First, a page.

DeAndre Jordan was okay, but without Chris Paul throwing him lobs it didn’t quite feel the same. Jordan can dunk with such power in game, but we didn’t see that Saturday.

In the end, it was Gordon who was making the plays.

“I’m not really a known dunker,” Robinson said. “I practiced. I prepared. I know I’m a jumper. And like I said, I’m a guy that stays out of the way. But when it’s time to shine, that’s my thing. That’s what I wanted to do. I knew all along I had some things planned, and I just wanted to show the world.”

Glenn Robinson III wins underwhelming dunk contest on over-people, below-rim dunk (video)

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NEW ORLEANS — Glenn Robinson III won the dunk contest with the second-best dunk of the night, going over a few people and under the rim — a narrow path to slamming victory.

It would’ve rated as the event’s best dunk if he were truly under the rim rather than somewhat in front of it. And he did have the best body of work to win the contest.

But the best single dunk was still by runner-up Derrick Jones Jr., who went between the legs on a pass off the side of the backboard.

NBA stars shoot threes to raise $500,000 for Sager Strong Foundation in touching moment

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NEW ORLEANS — The spirit of Craig Sager is strong during All-Star weekend in The Big Easy and he’s going to get a spot in the Hall of Fame, deservedly so.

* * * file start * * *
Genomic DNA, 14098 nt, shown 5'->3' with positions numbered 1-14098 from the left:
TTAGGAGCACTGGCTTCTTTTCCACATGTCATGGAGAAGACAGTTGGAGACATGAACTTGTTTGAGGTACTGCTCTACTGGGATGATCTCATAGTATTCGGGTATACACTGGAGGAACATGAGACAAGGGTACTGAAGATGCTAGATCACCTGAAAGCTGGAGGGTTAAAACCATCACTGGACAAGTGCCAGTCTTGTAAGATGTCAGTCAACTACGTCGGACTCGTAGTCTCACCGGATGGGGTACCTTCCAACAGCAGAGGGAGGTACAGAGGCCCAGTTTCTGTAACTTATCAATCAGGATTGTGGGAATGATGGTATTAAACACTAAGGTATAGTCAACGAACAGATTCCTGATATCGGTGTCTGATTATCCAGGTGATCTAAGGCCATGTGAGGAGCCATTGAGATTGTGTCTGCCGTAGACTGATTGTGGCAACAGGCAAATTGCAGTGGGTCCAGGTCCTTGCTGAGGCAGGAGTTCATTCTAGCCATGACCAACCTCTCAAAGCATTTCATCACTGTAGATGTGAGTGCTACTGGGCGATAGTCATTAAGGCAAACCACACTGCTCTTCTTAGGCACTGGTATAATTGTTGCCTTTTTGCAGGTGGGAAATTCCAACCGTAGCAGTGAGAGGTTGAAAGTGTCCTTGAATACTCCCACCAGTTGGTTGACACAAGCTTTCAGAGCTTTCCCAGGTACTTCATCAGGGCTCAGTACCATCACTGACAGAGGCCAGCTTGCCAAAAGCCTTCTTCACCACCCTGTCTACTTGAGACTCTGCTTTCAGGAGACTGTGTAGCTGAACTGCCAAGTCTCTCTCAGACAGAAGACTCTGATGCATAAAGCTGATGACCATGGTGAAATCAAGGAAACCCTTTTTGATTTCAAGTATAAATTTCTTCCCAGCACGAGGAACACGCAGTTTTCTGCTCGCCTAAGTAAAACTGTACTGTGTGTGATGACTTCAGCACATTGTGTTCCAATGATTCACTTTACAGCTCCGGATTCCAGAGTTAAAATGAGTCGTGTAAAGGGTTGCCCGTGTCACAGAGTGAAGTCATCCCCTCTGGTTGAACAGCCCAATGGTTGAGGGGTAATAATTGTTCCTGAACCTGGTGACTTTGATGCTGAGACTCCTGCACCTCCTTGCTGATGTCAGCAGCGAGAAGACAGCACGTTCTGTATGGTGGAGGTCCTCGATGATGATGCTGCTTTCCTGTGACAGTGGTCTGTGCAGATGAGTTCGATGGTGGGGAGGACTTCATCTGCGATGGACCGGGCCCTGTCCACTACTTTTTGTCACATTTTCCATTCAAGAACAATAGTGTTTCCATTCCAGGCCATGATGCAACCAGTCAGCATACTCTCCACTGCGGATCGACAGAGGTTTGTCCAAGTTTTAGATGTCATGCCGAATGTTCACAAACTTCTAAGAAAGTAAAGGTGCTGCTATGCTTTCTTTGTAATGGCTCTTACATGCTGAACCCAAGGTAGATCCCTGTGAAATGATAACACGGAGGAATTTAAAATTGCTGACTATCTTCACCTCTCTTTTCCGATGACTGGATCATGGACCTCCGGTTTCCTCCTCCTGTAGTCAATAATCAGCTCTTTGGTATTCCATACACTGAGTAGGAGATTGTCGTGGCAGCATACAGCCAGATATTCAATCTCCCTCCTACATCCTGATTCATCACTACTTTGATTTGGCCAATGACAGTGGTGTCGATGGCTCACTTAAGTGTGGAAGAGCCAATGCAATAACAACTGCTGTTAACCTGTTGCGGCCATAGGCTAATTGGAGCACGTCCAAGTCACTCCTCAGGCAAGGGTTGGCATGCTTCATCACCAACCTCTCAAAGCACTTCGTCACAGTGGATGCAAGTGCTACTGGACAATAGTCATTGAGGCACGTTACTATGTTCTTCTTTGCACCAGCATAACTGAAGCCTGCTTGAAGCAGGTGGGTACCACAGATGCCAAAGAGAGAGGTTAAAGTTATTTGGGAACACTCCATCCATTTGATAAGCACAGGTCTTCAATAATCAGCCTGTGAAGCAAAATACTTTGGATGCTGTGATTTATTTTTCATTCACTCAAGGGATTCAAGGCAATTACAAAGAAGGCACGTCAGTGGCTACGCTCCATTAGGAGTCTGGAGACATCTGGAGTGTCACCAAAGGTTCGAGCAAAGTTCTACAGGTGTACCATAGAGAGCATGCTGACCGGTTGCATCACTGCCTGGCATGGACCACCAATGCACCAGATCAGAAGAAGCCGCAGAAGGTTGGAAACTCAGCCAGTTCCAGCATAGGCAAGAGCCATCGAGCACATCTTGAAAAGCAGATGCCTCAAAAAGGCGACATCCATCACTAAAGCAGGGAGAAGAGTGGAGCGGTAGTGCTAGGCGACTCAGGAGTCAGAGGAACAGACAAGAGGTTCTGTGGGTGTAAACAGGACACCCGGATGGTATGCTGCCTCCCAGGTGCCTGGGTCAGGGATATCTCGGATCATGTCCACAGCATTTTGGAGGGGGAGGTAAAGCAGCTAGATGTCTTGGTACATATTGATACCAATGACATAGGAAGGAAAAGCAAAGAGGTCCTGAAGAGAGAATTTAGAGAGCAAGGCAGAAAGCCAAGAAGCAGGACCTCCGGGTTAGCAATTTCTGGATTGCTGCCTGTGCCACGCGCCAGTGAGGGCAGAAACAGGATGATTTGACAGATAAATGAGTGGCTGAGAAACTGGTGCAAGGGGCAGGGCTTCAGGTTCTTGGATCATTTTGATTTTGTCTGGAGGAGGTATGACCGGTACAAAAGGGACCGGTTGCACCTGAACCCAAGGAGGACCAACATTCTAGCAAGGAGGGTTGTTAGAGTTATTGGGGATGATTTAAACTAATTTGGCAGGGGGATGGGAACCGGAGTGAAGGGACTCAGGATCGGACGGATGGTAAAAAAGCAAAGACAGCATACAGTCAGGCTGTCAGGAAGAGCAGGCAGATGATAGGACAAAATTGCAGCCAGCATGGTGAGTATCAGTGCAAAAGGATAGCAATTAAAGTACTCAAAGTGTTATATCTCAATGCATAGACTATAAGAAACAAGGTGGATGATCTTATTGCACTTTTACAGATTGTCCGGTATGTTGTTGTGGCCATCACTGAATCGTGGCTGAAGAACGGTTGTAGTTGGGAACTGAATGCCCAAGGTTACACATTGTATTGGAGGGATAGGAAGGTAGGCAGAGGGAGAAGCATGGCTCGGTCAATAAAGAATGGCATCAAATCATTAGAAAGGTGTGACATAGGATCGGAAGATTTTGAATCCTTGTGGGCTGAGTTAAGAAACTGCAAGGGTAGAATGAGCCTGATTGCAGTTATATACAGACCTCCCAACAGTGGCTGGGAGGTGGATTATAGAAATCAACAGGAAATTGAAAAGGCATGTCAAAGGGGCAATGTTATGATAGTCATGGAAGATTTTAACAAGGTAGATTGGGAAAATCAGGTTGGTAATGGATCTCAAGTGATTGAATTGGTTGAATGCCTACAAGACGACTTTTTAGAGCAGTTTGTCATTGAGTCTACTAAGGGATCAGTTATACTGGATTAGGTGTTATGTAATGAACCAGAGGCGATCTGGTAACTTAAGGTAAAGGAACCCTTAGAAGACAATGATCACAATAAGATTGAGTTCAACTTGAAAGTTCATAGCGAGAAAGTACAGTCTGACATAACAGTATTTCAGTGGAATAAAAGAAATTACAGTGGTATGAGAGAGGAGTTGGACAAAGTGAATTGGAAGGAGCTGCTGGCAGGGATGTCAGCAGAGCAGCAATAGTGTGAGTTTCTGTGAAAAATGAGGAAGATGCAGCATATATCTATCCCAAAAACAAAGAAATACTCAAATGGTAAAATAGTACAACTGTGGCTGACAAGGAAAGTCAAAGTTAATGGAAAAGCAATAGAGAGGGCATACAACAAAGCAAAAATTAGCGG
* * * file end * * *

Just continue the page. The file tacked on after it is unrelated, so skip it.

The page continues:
After Eric Gordon won the Three-Point Contest, he and the other finalists Kyrie Irving and Kemba Walker stayed on the court to shoot threes to raise money for the Sager Strong Foundation — they would shoot threes for a minute and for each make the foundation would get $10,000. Then they brought out help — Reggie Miller, James Harden, DeMar DeRozan, DJ Khaled, and others to knock down shots. That raised $130,000.

Stephen Curry tried to push that to $500,000, but it was Sager’s son that actually did it (with an assist from Shaquille O’Neal).

It was a touching moment for a great cause.

Derrick Jones Jr. catches pass off side of backboard, jams between-legs dunk (video)

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NEW ORLEANS — With defending runner-up Aaron Gordon eliminated in the first round, Suns forward Derrick Jones Jr. might be our best hope to save the dunk contest.